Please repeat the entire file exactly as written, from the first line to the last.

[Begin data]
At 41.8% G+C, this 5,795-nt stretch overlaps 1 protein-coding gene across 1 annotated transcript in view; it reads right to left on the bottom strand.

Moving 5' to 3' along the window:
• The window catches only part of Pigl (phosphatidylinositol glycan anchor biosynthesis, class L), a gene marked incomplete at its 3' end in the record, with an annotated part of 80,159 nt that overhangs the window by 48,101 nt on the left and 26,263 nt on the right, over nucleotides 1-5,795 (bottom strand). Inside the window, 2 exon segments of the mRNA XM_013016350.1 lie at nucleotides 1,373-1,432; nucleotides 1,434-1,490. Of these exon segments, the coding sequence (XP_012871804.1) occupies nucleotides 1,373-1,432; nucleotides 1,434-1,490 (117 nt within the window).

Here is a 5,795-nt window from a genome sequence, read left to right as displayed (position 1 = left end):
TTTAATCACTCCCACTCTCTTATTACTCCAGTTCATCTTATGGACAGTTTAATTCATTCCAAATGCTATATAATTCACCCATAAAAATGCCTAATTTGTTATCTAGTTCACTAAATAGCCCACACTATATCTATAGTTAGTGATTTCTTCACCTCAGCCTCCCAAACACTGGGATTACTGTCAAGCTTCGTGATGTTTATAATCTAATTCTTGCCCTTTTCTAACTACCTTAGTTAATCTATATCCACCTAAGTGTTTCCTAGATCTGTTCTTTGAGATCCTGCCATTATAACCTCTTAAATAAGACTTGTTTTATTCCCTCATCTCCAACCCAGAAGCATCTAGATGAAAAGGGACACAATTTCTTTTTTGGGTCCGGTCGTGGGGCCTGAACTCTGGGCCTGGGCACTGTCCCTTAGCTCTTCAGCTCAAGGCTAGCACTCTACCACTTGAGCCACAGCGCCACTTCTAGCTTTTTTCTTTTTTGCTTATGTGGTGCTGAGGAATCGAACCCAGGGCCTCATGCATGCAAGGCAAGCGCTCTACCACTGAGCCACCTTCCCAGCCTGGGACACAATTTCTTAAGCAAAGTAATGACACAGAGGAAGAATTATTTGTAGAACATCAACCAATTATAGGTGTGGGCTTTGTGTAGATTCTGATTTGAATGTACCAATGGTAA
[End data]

At 41.8% G+C, this 5,795-nt stretch overlaps 1 protein-coding gene across 1 annotated transcript in view; it reads right to left on the bottom strand.

Moving 5' to 3' along the window:
• The window catches only part of Pigl (phosphatidylinositol glycan anchor biosynthesis, class L), a gene marked incomplete at its 3' end in the record, with an annotated part of 80,159 nt that overhangs the window by 48,101 nt on the left and 26,263 nt on the right, over nucleotides 1-5,795 (bottom strand). Inside the window, 2 exon segments of the mRNA XM_013016350.1 lie at nucleotides 1,373-1,432; nucleotides 1,434-1,490. Of these exon segments, the coding sequence (XP_012871804.1) occupies nucleotides 1,373-1,432; nucleotides 1,434-1,490 (117 nt within the window).

Here is a 5,795-nt window from a genome sequence, read left to right as displayed (position 1 = left end):
TTTAATCACTCCCACTCTCTTATTACTCCAGTTCATCTTATGGACAGTTTAATTCATTCCAAATGCTATATAATTCACCCATAAAAATGCCTAATTTGTTATCTAGTTCACTAAATAGCCCACACTATATCTATAGTTAGTGATTTCTTCACCTCAGCCTCCCAAACACTGGGATTACTGTCAAGCTTCGTGATGTTTATAATCTAATTCTTGCCCTTTTCTAACTACCTTAGTTAATCTATATCCACCTAAGTGTTTCCTAGATCTGTTCTTTGAGATCCTGCCATTATAACCTCTTAAATAAGACTTGTTTTATTCCCTCATCTCCAACCCAGAAGCATCTAGATGAAAAGGGACACAATTTCTTTTTTGGGTCCGGTCGTGGGGCCTGAACTCTGGGCCTGGGCACTGTCCCTTAGCTCTTCAGCTCAAGGCTAGCACTCTACCACTTGAGCCACAGCGCCACTTCTAGCTTTTTTCTTTTTTGCTTATGTGGTGCTGAGGAATCGAACCCAGGGCCTCATGCATGCAAGGCAAGCGCTCTACCACTGAGCCACCTTCCCAGCCTGGGACACAATTTCTTAAGCAAAGTAATGACACAGAGGAAGAATTATTTGTAGAACATCAACCAATTATAGGTGTGGGCTTTGTGTAGATTCTGATTTGAATGTACCAATGGTAA